Idjwi, an incubator for local development in South Kivu, DRC

Jun 20, 2017

Saouda, 23 years old, grows coffee together with her husband. The young couple has 250 coffee trees and also produces cassava and vegetables for their own consumption

The island of Idjwi is a land of green hills surrounded by the fresh waters of Lake Kivu in the eastern part of the Democratic Republic of Congo (DRC). With a surface of just 310 km², it is among the most populated areas of the country with a population of around 300 000.

There are few employment opportunities on the island. More than 80 % of its inhabitants work in the informal sector, living off agriculture, fishing and farming.

Because of its isolation, the territory is a haven of peace in the East of the DRC. Idjwi has often welcomed refugees fleeing violence, such as the survivors of the Rwandan genocide in 1994. But immigration and overpopulation have resulted in a vast deforestation of the island. Asa consequence, soil erosion is impacting crop yields and malnutrition plagues many families.

To fight poverty, diversify livelihoods and strengthen ties between Pygmy and Bantu communities on the island, the government of Japan and UNDP partnered to launch a rapid response programme for social cohesion and economic recovery.

500 temporary jobs were created to cultivate terraced crops. Combined with reforestation, agricultural terraces are very effective in combatting erosion and bringing back soil fertility.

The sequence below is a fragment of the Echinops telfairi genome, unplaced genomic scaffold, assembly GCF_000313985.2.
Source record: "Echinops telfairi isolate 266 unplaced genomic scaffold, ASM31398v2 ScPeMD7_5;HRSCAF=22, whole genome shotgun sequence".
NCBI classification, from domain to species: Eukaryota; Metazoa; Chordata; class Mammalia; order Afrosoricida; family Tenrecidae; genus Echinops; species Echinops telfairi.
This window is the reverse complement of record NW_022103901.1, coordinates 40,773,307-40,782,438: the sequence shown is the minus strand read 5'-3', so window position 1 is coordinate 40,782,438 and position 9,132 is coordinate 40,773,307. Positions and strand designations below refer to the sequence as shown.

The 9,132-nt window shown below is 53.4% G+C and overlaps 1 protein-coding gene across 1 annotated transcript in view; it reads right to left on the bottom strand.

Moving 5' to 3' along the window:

“Our territory is well positioned for sustainable development projects and can serve as a pilot experience. We have continued security; and the population is hardworking and united ” Mr. Karongo Kalajo Kadiyo, administrator of the Idjwi territory.

Soil depletion and the lack of organization in the coffee sector in the previous decades have negatively affected the production and quality of the main cash crop of the island. But times are changing!

Created in 2011, the Kivu Cooperative of Coffee Planters and Traders (CPNCK) supports and coordinates the work of 672 coffee farmers, 317 of which are women.

The members have access to eight small coffee treatment plants to pool their production efforts. The cooperative is backed by ONG VECO, a project partner supported by Japan and UNDP.

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